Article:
If you wake up with a sore throat, it’s not unusual to be worried that you’re getting sick with strep throat or even the flu.
But before you self-diagnose, it’s wise to first look at the signs and symptoms you’re experiencing.
Some sore throats are simply an irritation caused by everyday allergens like pollen or dust and won’t develop into anything more.
What Causes a Sore Throat?
Plenty of common irritants can cause a sore throat, and they don’t necessarily mean that you’re getting sick. These include:
- Dry air
- Cigarette smoke
- Hay fever
- Heavily polluted air
- Swallowing sharp foods
- Breathing through your mouth at night
- Postnasal drip stemming from mucus draining from your sinuses into the back of your throat
If your sore throat is an indication of an illness, common complaints can include a moderate fever, earache, runny nose, swollen glands, difficulty breathing, congestion, moderate rash or cough.
Sore Throat With No Other Symptoms
Sometimes the sore throat may be the only ailment. In this case, you’ll know in a day or so whether you’re catching the common cold or strep throat, or whether the sore throat is caused by an irritation or acid reflux.
Sore Throat Vs. Strep Throat
One of the most common questions is whether a sore throat with no other symptoms is strep, a bacterial infection. While symptoms of strep throat can be similar to that of an ordinary sore throat, the illness often includes these aliments:
- Ear infections
- Nausea or vomiting
- Difficulty swallowing or breathing
- White patches on the tonsils or back of the throat
- Tiny red dots that appear on the back of the roof of the mouth
- A sore throat without cold symptoms (such as a runny nose or congestion)
If any of these symptoms last for more than a couple of days, there is a chance that you have strep throat.
Be Sure To Get A Strep Test At CareNow® Urgent Care
Sore throat symptoms that don’t subside within two days should be evaluated by a doctor. During your visit, be sure to describe any other symptoms that you have, including sinus and chest congestion, a runny nose, or earache.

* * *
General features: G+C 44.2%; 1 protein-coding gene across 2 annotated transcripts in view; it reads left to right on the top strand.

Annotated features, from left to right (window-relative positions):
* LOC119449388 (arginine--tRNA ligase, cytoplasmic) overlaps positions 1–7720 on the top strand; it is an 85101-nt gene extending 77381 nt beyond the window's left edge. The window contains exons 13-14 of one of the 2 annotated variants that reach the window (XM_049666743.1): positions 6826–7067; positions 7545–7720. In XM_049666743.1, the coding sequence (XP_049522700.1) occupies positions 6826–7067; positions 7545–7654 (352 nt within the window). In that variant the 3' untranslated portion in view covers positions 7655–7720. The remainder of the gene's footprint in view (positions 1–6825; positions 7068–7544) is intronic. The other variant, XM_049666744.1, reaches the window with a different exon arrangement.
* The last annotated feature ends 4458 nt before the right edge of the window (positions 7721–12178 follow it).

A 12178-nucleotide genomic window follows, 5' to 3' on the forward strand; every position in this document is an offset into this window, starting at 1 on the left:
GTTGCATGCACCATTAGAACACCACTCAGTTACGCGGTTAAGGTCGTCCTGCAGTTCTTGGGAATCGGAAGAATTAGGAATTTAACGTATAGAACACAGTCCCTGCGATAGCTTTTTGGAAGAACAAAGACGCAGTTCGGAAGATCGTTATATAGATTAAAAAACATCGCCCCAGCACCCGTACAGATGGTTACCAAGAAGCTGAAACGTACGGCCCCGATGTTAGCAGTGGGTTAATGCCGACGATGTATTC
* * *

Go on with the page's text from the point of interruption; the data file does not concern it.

The doctor will likely ask about your symptoms, look at your throat and may test for strep by using a swab to gather a small sample of cells.
The result of the strep test is usually available within minutes—called a rapid strep test. While usually accurate for most patients, about 15 percent of those with strep throat may have a negative test result.
If your rapid strep test comes back negative but your doctor suspects you may have it, he or she can culture the sample, which produces results in one to two days.
How To Treat A Sore Throat?
The good news is that sore throats can be treated, and managing the symptoms can help minimize pain. Try taking ibuprofen or acetaminophen, gargling with warm salt water, drinking warm liquids, using a humidifier, sucking on medicated throat lozenges or using a throat spray.
If the sore throat is caused by a virus, it will heal on its own within five to seven days. Antibiotics, which combat bacteria, won’t help fight a virus.
- Acute pharyngitis.
This infection causes inflammation of the back of the throat, also known as the pharynx. It is most commonly caused by a virus or, more rarely, a bacterial infection. In most cases, it will heal in about a week. Bacterial infections can be treated with antibiotics.
Because strep is caused by a bacteria, your doctor is likely to prescribe an antibiotic. Patients typically feel better in about two days.
When taking an antibiotic, it’s important to use as directed and complete the treatment—don’t stop taking the medication when your symptoms subside.
How To Prevent Sore Throat
Getting a sore throat is often unavoidable; however, by following a few simple steps, you can reduce your chances of getting one. Here are some tips:
- If someone you know is sick with a sore throat, avoid contact with this person until he or she has been taking antibiotics for at least 24 hours.
- Wash your hands often. Surfaces like doorknobs and countertops can remain contaminated long after they are touched by someone who is ill
- Never share food and utensils with others, whether they are sick or not, as this is an easy way to spread germs.
When to See a Doctor for a Sore Throat
If your sore throat persists for more than two days, you should seek medical care.
Sore throats are typically easy to diagnose, and a doctor can put you on a treatment plan so you’ll be back on the road to recovery in no time.
If you or someone in your family is suffering from a sore throat—with or without other symptoms—consider visiting your local CareNow® for a complete diagnosis.
CareNow® Urgent Care Can Help
At CareNow®, we believe the quality medical care you deserve should also be convenient, which is why we are open after hours and on weekends, when your physician’s office typically is closed.
Before your appointment, be sure to use our Web Check-In® to avoid the waiting room!
If you experience severe pain that causes issues when you eat, talk or sleep; notice a fever that spikes above 101 degrees Fahrenheit; have difficulty turning your head; or feel severe pain on only one side of your throat, you should seek emergency medical treatment.
Disclaimer: Patients’ health can vary. Always consult with a medical professional before taking medication, making health-related decisions or deciding if medical advice is right for you.